Planning snowboarding weekends independently is never easy. I should know as for the last 8 years I have been planning them ‘with’ my mates. I say ‘with’ but the reality is they give opinions not solutions, and being the only one associated with the industry I get the job of pulling it all together.
We have travelled by coach, car and plane. Stayed in hotels, apartments and chalets. Spent weekends in France, Italy and Switzerland. We have joined package snowboarding weekends and succesfully planned our own independent snowboarding weekends. All trips have been very different but all trips have 2 things in common:
- Finding the right ‘deal’ for everyone requires a lot of work.
- The weekends have always been awesome.
Why are snowboarding weekends so good?
There is something about going away for a short snowboarding holiday that instils in everyone the desire to make the most of it. Not that I wouldn’t make the most of a snowboarding week, but on a weekend if the conditions are poor, you have a hangover, or your legs are hurting you don’t let that stop you riding from first to last lift.
My snowboarding weekends are always with friends rather than my family. I love heading away boarding with the wife and kids but a boys boarding trip is a different beast altogether. There is no faffing, no waiting, no hot chocolate stops and no bottoms to wipes on the edge of the piste (except once). You spend every available moment snowboarding and in a weekend I ride more than a week with the family. We also go to bars like the awesome Pano bar in Les 2 Alpes, which is certainly not child friendly.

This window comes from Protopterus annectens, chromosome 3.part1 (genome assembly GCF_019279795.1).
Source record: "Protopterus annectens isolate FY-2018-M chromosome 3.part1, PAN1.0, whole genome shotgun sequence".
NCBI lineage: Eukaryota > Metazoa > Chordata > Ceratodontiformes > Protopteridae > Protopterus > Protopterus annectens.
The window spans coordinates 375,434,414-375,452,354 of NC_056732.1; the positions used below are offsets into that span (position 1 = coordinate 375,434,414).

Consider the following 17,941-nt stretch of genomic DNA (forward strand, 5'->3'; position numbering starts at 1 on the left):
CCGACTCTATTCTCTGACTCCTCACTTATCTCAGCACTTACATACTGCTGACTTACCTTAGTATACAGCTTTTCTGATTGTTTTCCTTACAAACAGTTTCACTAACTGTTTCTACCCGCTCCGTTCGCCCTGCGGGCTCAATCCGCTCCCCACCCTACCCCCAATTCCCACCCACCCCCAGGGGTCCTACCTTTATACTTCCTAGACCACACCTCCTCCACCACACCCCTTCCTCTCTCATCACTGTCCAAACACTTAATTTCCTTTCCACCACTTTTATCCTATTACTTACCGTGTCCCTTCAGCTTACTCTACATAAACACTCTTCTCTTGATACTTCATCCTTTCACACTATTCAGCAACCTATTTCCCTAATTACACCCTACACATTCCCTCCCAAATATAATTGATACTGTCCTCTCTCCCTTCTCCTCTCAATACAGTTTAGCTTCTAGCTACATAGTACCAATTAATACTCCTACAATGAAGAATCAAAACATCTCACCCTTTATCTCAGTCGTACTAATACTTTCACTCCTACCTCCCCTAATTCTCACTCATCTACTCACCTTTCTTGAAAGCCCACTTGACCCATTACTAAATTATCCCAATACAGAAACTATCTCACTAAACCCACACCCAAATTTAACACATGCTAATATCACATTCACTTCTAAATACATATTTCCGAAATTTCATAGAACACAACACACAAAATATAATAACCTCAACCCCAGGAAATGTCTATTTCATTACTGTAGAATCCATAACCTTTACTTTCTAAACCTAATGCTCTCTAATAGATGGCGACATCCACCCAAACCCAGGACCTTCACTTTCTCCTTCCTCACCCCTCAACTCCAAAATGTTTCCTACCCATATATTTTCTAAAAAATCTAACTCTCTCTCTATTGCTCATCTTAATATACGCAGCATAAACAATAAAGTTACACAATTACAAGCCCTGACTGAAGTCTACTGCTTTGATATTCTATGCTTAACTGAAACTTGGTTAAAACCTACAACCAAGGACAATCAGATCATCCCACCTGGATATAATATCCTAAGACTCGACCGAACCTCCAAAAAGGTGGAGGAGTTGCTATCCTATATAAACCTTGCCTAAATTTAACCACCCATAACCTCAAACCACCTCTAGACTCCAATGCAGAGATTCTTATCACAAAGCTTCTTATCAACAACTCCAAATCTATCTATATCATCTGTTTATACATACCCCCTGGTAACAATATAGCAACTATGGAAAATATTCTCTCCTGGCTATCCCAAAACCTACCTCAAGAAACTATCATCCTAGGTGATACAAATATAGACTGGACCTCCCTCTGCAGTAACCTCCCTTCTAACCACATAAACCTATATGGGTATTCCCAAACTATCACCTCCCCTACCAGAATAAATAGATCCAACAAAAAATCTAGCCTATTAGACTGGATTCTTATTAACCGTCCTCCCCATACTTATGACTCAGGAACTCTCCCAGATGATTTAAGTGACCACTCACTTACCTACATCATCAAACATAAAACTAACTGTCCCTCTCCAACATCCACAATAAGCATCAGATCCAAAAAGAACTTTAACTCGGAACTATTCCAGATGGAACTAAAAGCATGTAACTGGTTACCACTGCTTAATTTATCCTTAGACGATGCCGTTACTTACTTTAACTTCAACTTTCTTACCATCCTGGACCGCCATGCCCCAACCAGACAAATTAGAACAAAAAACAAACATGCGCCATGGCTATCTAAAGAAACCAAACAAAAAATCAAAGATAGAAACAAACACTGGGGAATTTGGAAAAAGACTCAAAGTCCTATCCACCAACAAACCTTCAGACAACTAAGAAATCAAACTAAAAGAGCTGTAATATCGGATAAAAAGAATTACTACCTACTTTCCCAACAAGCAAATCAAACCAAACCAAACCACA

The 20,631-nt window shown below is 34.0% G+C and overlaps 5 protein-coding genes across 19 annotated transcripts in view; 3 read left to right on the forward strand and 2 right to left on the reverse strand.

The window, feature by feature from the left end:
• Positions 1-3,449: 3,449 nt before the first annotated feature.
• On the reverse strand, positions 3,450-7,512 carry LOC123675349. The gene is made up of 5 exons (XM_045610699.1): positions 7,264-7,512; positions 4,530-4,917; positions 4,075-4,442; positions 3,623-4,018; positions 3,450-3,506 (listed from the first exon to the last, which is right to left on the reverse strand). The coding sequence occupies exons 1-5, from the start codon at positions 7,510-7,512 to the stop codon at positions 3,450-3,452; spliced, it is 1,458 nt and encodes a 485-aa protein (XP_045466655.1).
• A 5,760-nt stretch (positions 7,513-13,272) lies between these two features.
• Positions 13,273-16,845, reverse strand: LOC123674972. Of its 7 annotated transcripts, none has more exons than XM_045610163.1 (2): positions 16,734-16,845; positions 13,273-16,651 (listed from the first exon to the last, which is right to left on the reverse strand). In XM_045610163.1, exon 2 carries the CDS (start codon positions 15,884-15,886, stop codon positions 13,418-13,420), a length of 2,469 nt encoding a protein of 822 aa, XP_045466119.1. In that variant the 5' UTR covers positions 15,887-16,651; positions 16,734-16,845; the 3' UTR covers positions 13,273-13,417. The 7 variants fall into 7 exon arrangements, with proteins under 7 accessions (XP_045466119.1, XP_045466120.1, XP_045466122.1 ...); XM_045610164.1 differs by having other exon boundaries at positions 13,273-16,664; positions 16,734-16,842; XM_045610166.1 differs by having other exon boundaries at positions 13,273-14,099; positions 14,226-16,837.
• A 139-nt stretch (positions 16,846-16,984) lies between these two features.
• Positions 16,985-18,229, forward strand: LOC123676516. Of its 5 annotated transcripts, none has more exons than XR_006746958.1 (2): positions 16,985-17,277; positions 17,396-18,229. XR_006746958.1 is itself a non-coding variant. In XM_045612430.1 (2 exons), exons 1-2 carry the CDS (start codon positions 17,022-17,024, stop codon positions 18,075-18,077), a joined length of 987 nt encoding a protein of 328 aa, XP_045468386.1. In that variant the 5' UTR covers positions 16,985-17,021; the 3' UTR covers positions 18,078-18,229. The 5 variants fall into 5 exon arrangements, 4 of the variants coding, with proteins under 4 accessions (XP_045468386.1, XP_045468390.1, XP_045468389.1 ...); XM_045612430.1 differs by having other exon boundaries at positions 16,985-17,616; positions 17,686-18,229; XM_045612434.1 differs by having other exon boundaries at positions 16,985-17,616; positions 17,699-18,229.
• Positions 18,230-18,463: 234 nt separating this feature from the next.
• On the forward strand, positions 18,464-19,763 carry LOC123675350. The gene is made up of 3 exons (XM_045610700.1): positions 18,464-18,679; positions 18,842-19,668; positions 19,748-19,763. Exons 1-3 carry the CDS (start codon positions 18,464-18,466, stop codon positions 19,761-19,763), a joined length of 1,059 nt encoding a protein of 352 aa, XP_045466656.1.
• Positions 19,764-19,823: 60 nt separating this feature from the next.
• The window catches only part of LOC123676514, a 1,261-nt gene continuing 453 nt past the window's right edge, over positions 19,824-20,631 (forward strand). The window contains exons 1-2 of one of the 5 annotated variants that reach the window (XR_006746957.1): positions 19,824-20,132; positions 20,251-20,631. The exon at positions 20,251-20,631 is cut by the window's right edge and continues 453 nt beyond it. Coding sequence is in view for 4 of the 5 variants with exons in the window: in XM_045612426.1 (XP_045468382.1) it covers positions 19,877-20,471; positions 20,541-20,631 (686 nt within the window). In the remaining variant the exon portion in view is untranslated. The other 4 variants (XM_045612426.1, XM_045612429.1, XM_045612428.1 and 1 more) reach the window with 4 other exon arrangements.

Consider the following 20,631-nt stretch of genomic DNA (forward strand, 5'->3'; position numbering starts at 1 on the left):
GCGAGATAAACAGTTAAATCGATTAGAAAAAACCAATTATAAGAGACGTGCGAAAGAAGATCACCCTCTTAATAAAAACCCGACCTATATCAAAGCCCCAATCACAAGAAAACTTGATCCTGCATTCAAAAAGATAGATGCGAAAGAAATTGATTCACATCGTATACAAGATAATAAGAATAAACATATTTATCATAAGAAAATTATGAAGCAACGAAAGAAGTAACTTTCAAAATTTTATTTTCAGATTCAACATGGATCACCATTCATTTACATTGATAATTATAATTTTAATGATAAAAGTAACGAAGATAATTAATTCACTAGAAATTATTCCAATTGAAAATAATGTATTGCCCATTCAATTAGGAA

But above all its an efficient use of time off. Take one days annual leave for 3 days boarding, this means if you go 5 times in a season you get 15 days of slope time for 5 days holiday, compared to 6 days slope time if you use the 5 days annual leave on a traditional weeks holiday.
Why is planning snowboarding weekends independently so hard?
Planning snowboarding weekends independently is difficult because there are so many options. Where to fly from, where to fly to, which resort to go to, how to get to resort, where to stay in resort and the toughest of all which beer to drink when you get there. The problem is what might be cheap and efficient for one element of the trip, will be expensive or difficult for another.
Also the ski industry is built around week long breaks, meaning that accommodation, flights and transfers all revolve around Saturday or Sunday arrivals and departures. You could find great flights for a weekend, but because they only book by the week reasonably priced accommodation is hard to come by. Of course top hotels still book by the night, but they are expensive.
There is a lot of leg work to be done planning independent snowboarding weekends, just arranging a date for 6 guys, most with families and all with jobs is hard enough. I am lucky as two of my boarding buddies live in Geneva and until recently another lived in Milan. This makes planning snowboarding weekends independently much easier and cheaper, as there is somewhere to crash either side of the trip, cars to help with the transfers, but above all it narrows down the options considerably.
If you are hell bent on an independent snowboarding weekend my main tip would be start by narrowing your options down. If you are planning your trip independently so that it will fit your exact needs and cost is less of an issue, I would advise that you decide on a resort, then accommodation and then work out how you are going to get there. Alternatively if you are planning it yourself to save money, then I would advise that you start by finding the best flight deal and then research accommodation in nearby resorts.